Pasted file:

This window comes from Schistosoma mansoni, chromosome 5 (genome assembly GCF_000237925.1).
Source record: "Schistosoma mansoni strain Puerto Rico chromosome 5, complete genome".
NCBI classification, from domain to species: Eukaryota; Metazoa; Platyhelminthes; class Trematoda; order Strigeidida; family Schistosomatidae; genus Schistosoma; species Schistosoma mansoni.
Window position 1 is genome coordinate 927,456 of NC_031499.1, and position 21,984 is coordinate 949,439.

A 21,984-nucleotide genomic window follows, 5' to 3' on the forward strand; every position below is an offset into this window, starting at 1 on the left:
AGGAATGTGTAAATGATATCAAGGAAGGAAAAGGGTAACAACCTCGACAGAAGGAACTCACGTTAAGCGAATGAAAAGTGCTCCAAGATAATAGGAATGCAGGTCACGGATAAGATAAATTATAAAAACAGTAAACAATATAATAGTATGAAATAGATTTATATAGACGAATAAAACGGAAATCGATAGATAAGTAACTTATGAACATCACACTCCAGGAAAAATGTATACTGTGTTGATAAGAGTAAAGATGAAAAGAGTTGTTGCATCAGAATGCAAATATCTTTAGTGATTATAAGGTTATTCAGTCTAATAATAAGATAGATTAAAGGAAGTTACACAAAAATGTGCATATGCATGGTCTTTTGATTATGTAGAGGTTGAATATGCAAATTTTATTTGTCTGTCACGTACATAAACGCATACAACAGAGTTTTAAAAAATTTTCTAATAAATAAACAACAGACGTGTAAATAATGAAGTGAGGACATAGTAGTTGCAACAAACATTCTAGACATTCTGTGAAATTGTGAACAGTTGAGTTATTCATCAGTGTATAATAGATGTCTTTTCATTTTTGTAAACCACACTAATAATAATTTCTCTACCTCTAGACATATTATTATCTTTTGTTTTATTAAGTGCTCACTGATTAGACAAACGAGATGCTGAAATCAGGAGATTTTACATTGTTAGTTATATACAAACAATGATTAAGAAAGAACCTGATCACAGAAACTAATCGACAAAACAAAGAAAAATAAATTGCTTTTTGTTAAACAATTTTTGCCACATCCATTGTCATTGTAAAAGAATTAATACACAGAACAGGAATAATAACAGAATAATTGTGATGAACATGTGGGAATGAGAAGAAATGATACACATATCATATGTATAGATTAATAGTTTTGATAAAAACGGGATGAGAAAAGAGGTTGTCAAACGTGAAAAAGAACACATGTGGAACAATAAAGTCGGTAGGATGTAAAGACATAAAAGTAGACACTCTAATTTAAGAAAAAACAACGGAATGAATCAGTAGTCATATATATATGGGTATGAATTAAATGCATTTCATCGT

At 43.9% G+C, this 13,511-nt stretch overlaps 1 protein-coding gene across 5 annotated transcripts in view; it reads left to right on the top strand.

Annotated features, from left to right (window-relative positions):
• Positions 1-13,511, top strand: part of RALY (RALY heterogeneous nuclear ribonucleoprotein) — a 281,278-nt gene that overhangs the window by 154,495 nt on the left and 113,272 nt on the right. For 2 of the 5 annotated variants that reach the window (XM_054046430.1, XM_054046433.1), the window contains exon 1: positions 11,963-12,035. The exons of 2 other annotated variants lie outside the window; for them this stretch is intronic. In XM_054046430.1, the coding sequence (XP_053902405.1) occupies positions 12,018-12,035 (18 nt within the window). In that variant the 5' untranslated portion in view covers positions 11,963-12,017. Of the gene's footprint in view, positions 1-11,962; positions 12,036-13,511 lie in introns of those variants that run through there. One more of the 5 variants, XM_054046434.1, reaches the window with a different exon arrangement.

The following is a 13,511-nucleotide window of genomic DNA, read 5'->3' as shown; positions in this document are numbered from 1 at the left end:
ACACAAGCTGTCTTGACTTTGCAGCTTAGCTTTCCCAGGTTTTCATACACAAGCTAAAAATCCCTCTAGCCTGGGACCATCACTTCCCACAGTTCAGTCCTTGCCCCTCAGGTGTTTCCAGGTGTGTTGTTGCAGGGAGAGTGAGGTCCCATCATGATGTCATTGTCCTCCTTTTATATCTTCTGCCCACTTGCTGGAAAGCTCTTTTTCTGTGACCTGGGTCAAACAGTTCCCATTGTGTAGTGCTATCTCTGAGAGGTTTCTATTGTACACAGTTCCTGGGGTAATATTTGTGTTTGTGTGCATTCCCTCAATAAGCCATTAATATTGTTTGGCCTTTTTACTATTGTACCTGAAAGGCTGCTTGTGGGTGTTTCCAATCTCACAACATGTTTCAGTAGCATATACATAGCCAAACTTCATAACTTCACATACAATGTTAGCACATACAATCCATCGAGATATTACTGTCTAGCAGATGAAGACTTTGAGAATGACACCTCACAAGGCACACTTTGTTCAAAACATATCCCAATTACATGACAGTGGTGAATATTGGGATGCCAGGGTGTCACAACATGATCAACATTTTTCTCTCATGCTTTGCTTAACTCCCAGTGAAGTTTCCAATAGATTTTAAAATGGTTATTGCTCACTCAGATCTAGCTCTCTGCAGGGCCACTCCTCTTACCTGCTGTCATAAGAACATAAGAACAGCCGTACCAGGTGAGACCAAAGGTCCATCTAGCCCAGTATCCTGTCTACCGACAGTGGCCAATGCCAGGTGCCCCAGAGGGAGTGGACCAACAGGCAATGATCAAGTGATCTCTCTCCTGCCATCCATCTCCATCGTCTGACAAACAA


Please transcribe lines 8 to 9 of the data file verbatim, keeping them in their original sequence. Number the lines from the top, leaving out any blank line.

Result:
Annotated features, from left to right (window-relative positions):
• Positions 1-13,511, top strand: part of RALY (RALY heterogeneous nuclear ribonucleoprotein) — a 281,278-nt gene that overhangs the window by 154,495 nt on the left and 113,272 nt on the right. For 2 of the 5 annotated variants that reach the window (XM_054046430.1, XM_054046433.1), the window contains exon 1: positions 11,963-12,035. The exons of 2 other annotated variants lie outside the window; for them this stretch is intronic. In XM_054046430.1, the coding sequence (XP_053902405.1) occupies positions 12,018-12,035 (18 nt within the window). In that variant the 5' untranslated portion in view covers positions 11,963-12,017. Of the gene's footprint in view, positions 1-11,962; positions 12,036-13,511 lie in introns of those variants that run through there. One more of the 5 variants, XM_054046434.1, reaches the window with a different exon arrangement.